American ingenuity

Religious critic Harold Bloom calls Mormon-founder Joseph Smith, Jr. “the most gifted and authentic of all American prophets.” Bloom explains that Smith didn’t just passively read the Bible, but “drowned” in it and “came up with an almost near identification with the ancient Hebrews.”

Smith believed his time was a vital piece of the Biblical story, as was his country. In his world view, the Bible’s Garden of Eden was actually located in western Missouri and Noah built his ark to survive the swelling of the Mississippi river. Smith taught that after Jesus was crucified and rose from his tomb he roamed the American continent to preach directly to its inhabitants before ascending to heaven. All this and more Smith learned from a collection of golden tablets created by Native Americans, who he believed were actually descendants of one of the lost tribes of Israel. They committed these secrets to the tablets and then tucked them away on a hillside near the farm where Smith grew up in New York. Smith claims he was led to them by an angel named Moroni and that he translated their message by looking through a set of “seer stones.”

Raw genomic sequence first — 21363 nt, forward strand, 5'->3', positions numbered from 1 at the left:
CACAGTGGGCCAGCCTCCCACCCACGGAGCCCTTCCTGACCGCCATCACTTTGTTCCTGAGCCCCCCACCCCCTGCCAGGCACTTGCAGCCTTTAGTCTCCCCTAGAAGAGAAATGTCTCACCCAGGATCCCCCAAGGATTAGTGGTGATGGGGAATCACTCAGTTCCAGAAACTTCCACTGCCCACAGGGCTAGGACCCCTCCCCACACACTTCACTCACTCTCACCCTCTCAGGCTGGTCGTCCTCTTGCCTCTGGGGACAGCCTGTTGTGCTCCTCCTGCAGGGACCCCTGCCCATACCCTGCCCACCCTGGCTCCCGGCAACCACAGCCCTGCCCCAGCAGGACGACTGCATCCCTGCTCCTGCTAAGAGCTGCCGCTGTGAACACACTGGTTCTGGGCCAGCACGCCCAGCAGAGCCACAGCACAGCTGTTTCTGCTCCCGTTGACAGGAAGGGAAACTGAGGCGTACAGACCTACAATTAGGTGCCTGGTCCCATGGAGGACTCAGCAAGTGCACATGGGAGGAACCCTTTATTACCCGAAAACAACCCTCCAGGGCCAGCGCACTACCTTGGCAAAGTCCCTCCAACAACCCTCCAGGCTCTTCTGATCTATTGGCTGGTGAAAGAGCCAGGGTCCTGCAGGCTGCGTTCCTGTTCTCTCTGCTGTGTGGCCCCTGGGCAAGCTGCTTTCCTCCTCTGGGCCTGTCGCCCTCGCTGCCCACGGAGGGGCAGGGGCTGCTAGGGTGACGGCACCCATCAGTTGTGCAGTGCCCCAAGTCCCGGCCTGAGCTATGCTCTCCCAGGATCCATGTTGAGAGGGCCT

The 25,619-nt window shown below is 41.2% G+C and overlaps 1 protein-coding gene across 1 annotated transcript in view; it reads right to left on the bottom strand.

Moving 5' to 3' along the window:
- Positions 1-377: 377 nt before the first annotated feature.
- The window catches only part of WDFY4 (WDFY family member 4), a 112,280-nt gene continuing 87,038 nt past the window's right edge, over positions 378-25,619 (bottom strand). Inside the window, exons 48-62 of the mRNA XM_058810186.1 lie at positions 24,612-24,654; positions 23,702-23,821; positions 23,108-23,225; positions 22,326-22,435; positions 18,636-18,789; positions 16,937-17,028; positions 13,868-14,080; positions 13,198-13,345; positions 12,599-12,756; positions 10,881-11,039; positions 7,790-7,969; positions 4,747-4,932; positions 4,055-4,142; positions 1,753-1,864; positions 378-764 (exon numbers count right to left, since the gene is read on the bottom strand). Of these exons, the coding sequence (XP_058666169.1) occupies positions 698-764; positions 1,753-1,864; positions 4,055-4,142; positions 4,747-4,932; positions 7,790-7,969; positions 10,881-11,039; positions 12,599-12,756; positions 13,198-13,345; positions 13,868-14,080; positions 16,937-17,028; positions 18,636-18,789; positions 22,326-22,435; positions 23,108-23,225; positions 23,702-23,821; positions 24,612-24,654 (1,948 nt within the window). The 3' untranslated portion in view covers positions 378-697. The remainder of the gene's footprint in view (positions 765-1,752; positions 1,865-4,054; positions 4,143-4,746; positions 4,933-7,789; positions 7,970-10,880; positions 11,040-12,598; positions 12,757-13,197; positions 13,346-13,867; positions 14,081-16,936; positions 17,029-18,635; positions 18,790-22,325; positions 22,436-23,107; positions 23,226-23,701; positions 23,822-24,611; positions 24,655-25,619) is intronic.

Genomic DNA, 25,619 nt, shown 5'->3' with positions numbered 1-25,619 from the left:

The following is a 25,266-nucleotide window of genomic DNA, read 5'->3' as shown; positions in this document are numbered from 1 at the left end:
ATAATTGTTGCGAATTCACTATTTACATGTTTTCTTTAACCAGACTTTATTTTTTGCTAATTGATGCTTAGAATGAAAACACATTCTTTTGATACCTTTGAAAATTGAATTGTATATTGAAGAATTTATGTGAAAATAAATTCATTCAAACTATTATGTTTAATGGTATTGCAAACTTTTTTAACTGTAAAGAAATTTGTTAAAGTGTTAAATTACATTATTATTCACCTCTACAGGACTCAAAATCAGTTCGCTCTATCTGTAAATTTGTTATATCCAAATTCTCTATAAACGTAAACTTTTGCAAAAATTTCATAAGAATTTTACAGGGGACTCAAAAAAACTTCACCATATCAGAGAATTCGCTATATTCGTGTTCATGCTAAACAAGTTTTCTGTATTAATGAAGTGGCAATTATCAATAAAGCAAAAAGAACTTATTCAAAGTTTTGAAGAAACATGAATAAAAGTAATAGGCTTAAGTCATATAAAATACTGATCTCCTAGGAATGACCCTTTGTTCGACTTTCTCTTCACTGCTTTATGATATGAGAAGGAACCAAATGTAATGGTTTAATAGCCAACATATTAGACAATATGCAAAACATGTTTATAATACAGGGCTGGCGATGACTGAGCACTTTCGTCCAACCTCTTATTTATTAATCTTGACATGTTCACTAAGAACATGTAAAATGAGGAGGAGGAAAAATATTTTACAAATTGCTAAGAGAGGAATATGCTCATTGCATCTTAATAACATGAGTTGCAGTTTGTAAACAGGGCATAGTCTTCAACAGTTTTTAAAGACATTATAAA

I find it fascinating that an otherwise ordinary New York farm boy took a centuries-old faith and made it so utterly his own, inserting himself into the story and making his land the backdrop for important plot points. If this doesn’t scream “American ingenuity” I don’t know what does.

The Book of Mormon and Smith’s other writings are like a bridge connecting Biblical locations and times to here and now. Together with the Old and New Testaments, they are the Mormon holy books, bound into one tome that is striking in its girth. I spied several people lugging it around during my visit to the church. Stand on it and you’re at least a foot closer to God. The fact that Mormons carry it as one giant book is as telling as their church’s official name. Jesus’ time and today are not separate entities, but one continuous era in which we are now in the latter days.

For all the specificity of Smith’s vision, at its core it speaks to the same sources of suffering that Christianity has addressed since the beginning. For those of us grappling with our worthiness, Smith taught that being born as a human on earth is a reward for proving ourselves faithful to God in the spirit world. Though we may not remember it, each of us on this planet has demonstrated our value and is currently enjoying the prize. What a lovely solution to the guilt we might feel even subconsciously that we’ll never do anything good enough to deserve our lives: we’ve already done it.